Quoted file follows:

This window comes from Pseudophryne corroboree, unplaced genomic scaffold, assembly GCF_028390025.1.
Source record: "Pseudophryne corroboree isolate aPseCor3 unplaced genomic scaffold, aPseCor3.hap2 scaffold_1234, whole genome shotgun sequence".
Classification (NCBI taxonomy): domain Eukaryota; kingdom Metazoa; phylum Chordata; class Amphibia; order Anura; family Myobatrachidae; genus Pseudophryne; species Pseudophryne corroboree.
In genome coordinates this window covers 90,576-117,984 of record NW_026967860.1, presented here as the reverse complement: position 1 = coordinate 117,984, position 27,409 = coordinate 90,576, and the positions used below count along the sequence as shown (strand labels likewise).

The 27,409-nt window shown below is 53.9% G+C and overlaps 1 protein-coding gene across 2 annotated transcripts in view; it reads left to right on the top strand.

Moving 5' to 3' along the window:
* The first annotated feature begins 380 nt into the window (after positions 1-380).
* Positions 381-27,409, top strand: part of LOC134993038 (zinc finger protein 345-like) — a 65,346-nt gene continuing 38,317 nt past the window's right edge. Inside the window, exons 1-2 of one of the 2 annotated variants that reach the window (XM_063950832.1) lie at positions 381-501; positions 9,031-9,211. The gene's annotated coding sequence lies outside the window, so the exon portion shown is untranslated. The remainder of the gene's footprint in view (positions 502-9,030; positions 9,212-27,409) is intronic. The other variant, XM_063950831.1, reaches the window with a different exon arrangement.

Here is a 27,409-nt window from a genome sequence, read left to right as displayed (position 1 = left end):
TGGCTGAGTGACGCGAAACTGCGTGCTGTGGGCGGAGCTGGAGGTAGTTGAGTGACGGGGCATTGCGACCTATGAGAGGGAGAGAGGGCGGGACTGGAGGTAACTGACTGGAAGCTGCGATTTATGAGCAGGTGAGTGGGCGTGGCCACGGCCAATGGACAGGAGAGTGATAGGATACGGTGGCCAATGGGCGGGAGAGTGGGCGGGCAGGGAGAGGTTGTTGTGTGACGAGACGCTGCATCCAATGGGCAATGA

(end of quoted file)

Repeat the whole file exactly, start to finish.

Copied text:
This window comes from Pseudophryne corroboree, unplaced genomic scaffold, assembly GCF_028390025.1.
Source record: "Pseudophryne corroboree isolate aPseCor3 unplaced genomic scaffold, aPseCor3.hap2 scaffold_1234, whole genome shotgun sequence".
Classification (NCBI taxonomy): domain Eukaryota; kingdom Metazoa; phylum Chordata; class Amphibia; order Anura; family Myobatrachidae; genus Pseudophryne; species Pseudophryne corroboree.
In genome coordinates this window covers 90,576-117,984 of record NW_026967860.1, presented here as the reverse complement: position 1 = coordinate 117,984, position 27,409 = coordinate 90,576, and the positions used below count along the sequence as shown (strand labels likewise).

The 27,409-nt window shown below is 53.9% G+C and overlaps 1 protein-coding gene across 2 annotated transcripts in view; it reads left to right on the top strand.

Moving 5' to 3' along the window:
* The first annotated feature begins 380 nt into the window (after positions 1-380).
* Positions 381-27,409, top strand: part of LOC134993038 (zinc finger protein 345-like) — a 65,346-nt gene continuing 38,317 nt past the window's right edge. Inside the window, exons 1-2 of one of the 2 annotated variants that reach the window (XM_063950832.1) lie at positions 381-501; positions 9,031-9,211. The gene's annotated coding sequence lies outside the window, so the exon portion shown is untranslated. The remainder of the gene's footprint in view (positions 502-9,030; positions 9,212-27,409) is intronic. The other variant, XM_063950831.1, reaches the window with a different exon arrangement.

Here is a 27,409-nt window from a genome sequence, read left to right as displayed (position 1 = left end):
TGGCTGAGTGACGCGAAACTGCGTGCTGTGGGCGGAGCTGGAGGTAGTTGAGTGACGGGGCATTGCGACCTATGAGAGGGAGAGAGGGCGGGACTGGAGGTAACTGACTGGAAGCTGCGATTTATGAGCAGGTGAGTGGGCGTGGCCACGGCCAATGGACAGGAGAGTGATAGGATACGGTGGCCAATGGGCGGGAGAGTGGGCGGGCAGGGAGAGGTTGTTGTGTGACGAGACGCTGCATCCAATGGGCAATGA